This introduction to the special issue on ‘Emotions and Change’ introduces the main theories of the role of emotion in processes of social and political change, as well as how emotion is theorised to change over time. It introduces the articles within this issue as part of this literature, highlighting how they contribute and extend the field, notably in their discussion of ambivalence and stasis as part of movement.
A key question for historians of emotion has been the relationship between the expression of emotion and the corporeal experience of emotion by historical subjects. Recently, work indebted to practice and performance theories has emphasised language’s productive capacities to produce emotion performatively. New Materialism extends this conversation by suggesting an alternative imagining of ‘matter’ – the corporeal – which attributes it greater agency in systems of discursive production. This article explores in particular the work of theorist Karen Barad and the implications of her work for the history of emotions.
Kathryn Temple and David Lemmings
This interdisciplinary forum examines the relationship between constitutional patriotism and emotions as a departure point for discussions about the legitimation of government in international and national contexts. The essays range broadly from medieval to modern times; they critically consider
Edited by Katie Barclay, Andrew Lynch and Giovanni Tarantino
EHCS welcomes theoretically-informed work from a range of historical, cultural and social domains. The journal aims to illuminate (1) the ways emotion is conceptualized and understood in different temporal or cultural settings, from antiquity to the present, and across the globe; (2) the impact of emotion on human action and in processes of change; and (3) the influence of emotional legacies from the past on current social, cultural and political practices.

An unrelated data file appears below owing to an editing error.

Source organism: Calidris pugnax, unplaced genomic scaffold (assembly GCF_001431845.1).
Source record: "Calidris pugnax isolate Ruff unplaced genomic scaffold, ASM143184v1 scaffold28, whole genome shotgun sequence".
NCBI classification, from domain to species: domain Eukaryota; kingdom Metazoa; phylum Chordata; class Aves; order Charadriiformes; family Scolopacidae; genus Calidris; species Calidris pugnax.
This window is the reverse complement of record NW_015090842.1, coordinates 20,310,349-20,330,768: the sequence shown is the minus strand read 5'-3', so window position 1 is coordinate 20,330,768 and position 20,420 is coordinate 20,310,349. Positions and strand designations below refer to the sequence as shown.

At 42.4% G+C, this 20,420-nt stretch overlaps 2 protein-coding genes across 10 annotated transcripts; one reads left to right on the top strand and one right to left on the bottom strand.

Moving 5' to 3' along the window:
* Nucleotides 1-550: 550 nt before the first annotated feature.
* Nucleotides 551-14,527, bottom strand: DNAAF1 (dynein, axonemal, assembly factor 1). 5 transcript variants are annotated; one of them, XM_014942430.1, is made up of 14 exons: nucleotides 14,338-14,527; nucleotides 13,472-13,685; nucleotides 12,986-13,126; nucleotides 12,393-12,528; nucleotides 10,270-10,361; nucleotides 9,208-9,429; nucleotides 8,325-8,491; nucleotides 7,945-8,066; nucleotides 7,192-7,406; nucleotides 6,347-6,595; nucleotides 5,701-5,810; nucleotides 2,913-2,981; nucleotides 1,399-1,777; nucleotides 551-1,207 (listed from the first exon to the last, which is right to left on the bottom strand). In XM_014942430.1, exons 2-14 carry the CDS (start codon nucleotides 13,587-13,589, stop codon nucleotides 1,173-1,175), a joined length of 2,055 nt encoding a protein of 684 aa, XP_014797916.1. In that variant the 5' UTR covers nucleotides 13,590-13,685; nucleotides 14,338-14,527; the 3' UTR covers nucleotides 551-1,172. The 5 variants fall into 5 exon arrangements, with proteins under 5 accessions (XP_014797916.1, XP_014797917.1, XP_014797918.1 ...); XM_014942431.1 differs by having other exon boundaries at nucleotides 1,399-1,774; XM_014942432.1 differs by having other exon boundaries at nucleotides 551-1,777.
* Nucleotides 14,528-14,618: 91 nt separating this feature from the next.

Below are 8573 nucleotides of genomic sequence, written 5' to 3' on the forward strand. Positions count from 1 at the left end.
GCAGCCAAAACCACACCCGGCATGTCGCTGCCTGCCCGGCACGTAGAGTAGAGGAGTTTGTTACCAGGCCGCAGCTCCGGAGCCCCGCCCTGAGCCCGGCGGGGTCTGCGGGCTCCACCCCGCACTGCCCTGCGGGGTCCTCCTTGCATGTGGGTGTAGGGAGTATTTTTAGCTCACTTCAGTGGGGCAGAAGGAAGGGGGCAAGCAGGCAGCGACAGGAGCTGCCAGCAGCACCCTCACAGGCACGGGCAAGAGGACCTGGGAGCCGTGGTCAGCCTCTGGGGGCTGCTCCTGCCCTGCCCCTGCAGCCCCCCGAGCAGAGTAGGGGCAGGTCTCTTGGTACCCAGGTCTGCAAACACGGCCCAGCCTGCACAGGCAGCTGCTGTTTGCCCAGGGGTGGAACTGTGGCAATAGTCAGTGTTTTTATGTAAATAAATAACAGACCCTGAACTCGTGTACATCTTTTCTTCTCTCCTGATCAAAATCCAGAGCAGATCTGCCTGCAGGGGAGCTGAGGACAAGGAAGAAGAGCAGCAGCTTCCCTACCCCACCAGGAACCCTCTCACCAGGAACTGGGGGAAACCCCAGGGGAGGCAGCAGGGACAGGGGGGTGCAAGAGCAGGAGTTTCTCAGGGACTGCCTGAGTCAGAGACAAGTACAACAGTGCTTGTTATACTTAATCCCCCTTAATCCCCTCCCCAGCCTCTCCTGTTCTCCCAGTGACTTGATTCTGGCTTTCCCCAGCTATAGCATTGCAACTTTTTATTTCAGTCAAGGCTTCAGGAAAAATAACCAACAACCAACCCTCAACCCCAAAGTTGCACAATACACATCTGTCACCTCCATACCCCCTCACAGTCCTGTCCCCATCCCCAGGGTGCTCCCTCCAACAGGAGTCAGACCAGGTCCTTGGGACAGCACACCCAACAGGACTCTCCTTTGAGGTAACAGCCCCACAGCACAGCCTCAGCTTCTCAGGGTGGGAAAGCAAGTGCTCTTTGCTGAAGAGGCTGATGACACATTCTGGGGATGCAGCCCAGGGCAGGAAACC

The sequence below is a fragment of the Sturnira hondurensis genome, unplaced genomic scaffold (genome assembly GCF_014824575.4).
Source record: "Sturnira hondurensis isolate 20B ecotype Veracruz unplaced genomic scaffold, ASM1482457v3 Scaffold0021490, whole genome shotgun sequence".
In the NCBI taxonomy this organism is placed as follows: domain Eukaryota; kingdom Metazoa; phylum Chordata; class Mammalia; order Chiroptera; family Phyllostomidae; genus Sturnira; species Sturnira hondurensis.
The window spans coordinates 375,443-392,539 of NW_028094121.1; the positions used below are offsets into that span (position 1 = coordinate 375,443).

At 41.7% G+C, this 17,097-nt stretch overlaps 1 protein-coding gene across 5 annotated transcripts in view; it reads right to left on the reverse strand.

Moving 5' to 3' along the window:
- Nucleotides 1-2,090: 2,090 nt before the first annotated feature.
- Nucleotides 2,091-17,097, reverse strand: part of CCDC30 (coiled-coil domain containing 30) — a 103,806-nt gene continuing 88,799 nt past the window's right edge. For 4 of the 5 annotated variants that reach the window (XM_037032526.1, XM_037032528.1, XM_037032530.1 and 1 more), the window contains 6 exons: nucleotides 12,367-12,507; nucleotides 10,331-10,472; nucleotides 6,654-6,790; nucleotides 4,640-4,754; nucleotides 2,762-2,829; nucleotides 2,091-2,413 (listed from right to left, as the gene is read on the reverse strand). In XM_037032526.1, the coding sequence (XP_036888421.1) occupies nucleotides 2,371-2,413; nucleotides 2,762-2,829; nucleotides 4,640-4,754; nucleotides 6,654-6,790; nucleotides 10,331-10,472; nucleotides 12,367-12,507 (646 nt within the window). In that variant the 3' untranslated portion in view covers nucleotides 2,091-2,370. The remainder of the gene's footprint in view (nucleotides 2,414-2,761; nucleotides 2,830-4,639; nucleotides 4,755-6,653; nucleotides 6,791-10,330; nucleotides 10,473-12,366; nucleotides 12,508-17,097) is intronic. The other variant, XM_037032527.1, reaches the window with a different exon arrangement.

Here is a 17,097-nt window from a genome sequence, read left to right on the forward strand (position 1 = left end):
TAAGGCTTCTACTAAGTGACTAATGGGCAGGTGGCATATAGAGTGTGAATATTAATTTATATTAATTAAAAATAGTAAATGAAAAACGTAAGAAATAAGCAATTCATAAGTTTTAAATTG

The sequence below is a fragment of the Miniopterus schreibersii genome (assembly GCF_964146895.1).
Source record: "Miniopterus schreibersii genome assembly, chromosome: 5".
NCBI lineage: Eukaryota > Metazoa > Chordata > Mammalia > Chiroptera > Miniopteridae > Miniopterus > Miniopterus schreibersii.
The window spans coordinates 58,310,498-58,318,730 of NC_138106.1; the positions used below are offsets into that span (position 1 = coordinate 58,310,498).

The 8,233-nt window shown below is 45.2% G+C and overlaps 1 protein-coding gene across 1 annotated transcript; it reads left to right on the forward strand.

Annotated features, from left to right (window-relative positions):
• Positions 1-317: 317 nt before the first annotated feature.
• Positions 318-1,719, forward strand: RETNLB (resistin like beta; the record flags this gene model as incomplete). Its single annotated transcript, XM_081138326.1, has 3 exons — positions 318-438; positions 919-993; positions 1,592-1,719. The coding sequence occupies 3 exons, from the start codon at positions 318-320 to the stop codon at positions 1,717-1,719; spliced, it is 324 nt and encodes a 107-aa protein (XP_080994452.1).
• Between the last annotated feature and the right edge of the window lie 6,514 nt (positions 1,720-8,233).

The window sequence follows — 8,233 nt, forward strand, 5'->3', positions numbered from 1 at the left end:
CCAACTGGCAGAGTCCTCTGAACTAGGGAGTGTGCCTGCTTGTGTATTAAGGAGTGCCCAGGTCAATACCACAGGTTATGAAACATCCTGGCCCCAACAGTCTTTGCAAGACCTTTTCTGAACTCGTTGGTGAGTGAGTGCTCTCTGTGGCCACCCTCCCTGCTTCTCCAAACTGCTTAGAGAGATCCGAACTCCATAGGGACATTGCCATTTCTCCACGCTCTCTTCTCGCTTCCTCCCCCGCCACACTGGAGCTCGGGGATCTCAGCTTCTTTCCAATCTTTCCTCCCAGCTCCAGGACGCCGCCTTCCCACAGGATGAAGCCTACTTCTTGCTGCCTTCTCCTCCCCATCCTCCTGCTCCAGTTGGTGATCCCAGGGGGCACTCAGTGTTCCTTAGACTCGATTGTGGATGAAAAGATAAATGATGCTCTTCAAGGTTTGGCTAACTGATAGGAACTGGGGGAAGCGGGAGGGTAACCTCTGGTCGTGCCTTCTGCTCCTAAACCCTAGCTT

EHCS is interested in multidisciplinary approaches (both qualitative and quantitative), from history, art, literature, languages, music, politics, sociology, cognitive sciences, cultural studies, environmental humanities, religious studies, linguistics, philosophy, psychology, and related disciplines. The journal also invites papers that interrogate the methodological and critical problems of exploring emotions in historical, cultural and social contexts, and the relation between past and present in the study of feelings, passions, sentiments, emotions and affects. Finally, Emotions also accepts theoretically-informed and reflective scholarship that explores how scholars access, uncover, construct and engage with emotions in their own scholarly practice.
Following an initial review process by the editors, EHCS sends acceptable submissions to two expert independent readers outside the author’s home institution, employing a double-blind review procedure.
EHCS is published on behalf of the Society for the History of Emotions.
How can a historian gain access to the passions of the dead? 1 ⸪ Peter Burke’s question, first posed at the opening of a conference on ‘Representing Emotions’ in 2001, is one that preoccupies every historian of feeling, regardless of the historical period, region, social group or cultural
, ‘How did you feel after you wrote the Declaration of Independence, sad because you thought you might be hanged, or happy because you had gone against Britain?’ 1 The imagined Jefferson responds, ‘I had mixed emotions due to the alterations … by the congress. In general, I was pleased because the
What makes an emotion collective, and in what sense, if any, does it differ from an individual emotion? 1 How, as historians, can we deal with accounts of collective emotions in historical narratives? These are the questions addressed by this paper, which invites the reader on a remote
Paul D. Halliday
our story: he used the Charter to perform and foster patriotic emotions in new ways. 29 Lambarde prefigured Coke’s constitutional patriotism when he declared the ‘ Great Charter of the Liberties of England … [to be] … the first Letters of Manumission of the people of this Realme out of the
explanations of his state of mind; it explores how Mitchell’s letters enabled him to formulate and manage his emotions, and to shape them into a personal and public identity. While the history of emotions is an emerging field, the emotions of diplomats are an even newer topic of research. 3 Mitchell’s papers
but evolved towards becoming a kind of basic emotion, a cultural category, something of a ‘floating signifier’, 10 which enabled nineteenth-century French writers to use the word in more creative ways. 11 Dodman’s works do not specifically focus on the phenomenon of nostalgia, but he notes the